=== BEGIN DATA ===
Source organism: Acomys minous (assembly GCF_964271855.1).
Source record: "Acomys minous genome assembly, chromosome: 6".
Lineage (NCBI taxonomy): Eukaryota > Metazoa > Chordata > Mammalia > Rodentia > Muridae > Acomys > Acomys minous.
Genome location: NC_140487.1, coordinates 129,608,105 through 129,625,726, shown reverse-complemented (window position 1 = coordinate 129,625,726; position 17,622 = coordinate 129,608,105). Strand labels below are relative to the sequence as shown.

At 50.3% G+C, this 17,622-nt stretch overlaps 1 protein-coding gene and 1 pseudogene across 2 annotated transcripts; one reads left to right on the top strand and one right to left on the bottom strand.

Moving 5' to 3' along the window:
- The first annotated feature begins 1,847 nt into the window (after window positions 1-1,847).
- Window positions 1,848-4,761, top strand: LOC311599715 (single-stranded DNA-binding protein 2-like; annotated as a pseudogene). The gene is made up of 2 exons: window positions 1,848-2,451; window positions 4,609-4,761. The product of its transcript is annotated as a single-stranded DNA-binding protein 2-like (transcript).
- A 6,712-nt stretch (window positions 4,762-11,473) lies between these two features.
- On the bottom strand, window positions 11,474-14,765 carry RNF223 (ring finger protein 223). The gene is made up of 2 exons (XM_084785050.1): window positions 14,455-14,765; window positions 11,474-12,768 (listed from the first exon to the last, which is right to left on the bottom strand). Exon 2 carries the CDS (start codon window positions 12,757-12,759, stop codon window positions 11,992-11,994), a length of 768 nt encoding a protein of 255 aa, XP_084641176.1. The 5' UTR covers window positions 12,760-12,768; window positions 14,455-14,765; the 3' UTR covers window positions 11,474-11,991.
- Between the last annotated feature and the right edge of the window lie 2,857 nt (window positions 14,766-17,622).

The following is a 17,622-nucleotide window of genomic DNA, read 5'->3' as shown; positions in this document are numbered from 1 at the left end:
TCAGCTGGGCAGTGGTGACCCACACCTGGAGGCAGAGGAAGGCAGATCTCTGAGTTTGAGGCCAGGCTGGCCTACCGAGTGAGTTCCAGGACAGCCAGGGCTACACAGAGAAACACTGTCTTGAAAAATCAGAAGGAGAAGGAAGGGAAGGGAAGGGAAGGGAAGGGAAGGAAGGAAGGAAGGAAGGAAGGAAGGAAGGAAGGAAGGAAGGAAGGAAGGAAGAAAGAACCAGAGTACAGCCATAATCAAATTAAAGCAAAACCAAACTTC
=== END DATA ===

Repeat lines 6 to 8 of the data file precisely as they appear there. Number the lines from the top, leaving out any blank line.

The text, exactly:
Moving 5' to 3' along the window:
- The first annotated feature begins 1,847 nt into the window (after window positions 1-1,847).
- Window positions 1,848-4,761, top strand: LOC311599715 (single-stranded DNA-binding protein 2-like; annotated as a pseudogene). The gene is made up of 2 exons: window positions 1,848-2,451; window positions 4,609-4,761. The product of its transcript is annotated as a single-stranded DNA-binding protein 2-like (transcript).